In a “laugh-track” piece, “The Okeh Laughing Record”, Michael Trusnovec and Orion Duckstein led three female dancers in black white long shirts and pants. “I Like Bananas Because They Have No Bones”, led by James Samson and Jeffrey Smith, was filled with double entendres. The Bikini song brought out Julie Tice and Eran Bugge as two adorable coquettes, while “I Am Woman” had Michelle Fleet leading the men and Orion Duckstein leading the females, with switched gender motifs. The physicality here was typically aerobic, ebullient, and always endearing. This piece should be mounted more often. Santo Loquasto’s costumes were right out of the “funny papers”.
De Sueños (of dreams) (2007): Music by Agustín Lara, Juan García Esquivel, Osvaldo Golijov, B. García de Jesús, J. Elizondo, Ariel Guzik, Chalino Sánchez, Choreography by Paul Taylor, Set and Costumes by Santo Loquasto, Lighting by Jennifer Tipton, Performed by the Company. It was right at the beginning of this two part work (second piece follows) that I missed Richard Chen See, who had the original role of the man in a black bowler hat licking or presenting the skull. Mr. Chen See is now directing a ballet competition, and Orion Duckstein, often seen in comic roles, carried the skull with edge. As always, Michael Trusnovec was the stag, and Laura Halzack was the figure in gold, with Julie Tice as the ingénue with flowers.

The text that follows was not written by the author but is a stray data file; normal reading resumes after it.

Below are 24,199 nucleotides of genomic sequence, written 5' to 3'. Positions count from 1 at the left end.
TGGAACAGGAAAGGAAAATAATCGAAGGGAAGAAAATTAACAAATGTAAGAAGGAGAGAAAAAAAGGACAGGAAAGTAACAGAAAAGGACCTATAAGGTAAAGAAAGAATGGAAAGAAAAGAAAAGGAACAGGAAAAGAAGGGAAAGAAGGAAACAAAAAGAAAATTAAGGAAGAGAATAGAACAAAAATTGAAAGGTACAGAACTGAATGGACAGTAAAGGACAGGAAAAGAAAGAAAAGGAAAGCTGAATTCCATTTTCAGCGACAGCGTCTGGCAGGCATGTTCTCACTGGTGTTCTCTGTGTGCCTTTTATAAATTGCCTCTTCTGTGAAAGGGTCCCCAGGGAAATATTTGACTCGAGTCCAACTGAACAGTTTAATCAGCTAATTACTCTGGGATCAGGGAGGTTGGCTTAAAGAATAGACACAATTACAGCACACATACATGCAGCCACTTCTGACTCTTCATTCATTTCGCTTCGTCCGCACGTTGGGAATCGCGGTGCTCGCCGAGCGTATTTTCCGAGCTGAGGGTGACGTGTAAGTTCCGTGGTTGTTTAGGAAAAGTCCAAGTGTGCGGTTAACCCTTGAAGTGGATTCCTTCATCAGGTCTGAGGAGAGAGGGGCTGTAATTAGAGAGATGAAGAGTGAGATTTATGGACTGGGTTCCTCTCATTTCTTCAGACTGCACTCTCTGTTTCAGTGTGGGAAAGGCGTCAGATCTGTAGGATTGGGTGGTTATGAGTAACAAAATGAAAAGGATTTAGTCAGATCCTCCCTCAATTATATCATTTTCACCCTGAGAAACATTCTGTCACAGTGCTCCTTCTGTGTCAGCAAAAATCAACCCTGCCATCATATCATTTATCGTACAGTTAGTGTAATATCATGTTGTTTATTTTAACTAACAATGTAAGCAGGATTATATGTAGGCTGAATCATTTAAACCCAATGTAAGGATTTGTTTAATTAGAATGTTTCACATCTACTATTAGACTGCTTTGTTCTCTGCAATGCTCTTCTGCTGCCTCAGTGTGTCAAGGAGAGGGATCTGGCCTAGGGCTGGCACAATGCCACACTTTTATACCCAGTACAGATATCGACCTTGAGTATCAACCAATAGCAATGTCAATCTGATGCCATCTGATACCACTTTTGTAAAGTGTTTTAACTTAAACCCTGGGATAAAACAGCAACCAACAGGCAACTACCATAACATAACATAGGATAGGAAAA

This is a two-part ballet about the Mexican Holiday, “Day of the Dead”. There’s a shooting drama, involving the stag in antlers, and a machete passes within a constantly moving circle. Mexican folkloric chants fuse with South American classical genre, in the recoding by the Kronos Quartet. Julie Tice carries a flower basket, although dark humor further abounds. A transvestite loses a wig and the skulled figure squats cross-legged onstage. Each character invites mimicry and mockery. Each time I see this work, additional nuances are revealed, such as the white airy costumes in this part, then the black edgy costumes in the second part.
De Sueños Que Se Repiten (of recurring dreams) (2007): Music by Ariel Guzik, Silvestre Revueltas, Margarita Lecuona, Robert Gómez Bolaños, Severiano Briseño, Choreography by Paul Taylor, Set and Costumes by Santo Loquasto, Lighting by Jennifer Tipton, Performed by the Company. This was the first time I viewed both works in sequence, and this is how they should be viewed. There’s a cohesive design, à la Taylor, and Laura Halzack returns as the golden goddess with the halo crown, Michael Trusnovec returns with his antlers, and Orion Duckstein returns with his skull.
It was during this second of the two-part dream ballet that Santo Loquasto’s sets and costumes, lit by Jennifer Tipton, became so starkly surreal. The contrasting blacks, oranges, browns, and gold glistened in City Center’s Moorish ambiance. There’s a campy scene of a baby (small doll) dropping from Julie Tice’s pregnant belly and then being tossed by foot into the wings. There’s also a mock-rapturous scene of Michael Trusnovec’s stag kissing and bowing to Laura Halzack’s goddess. I look forward to seeing this duo-ballet again next season.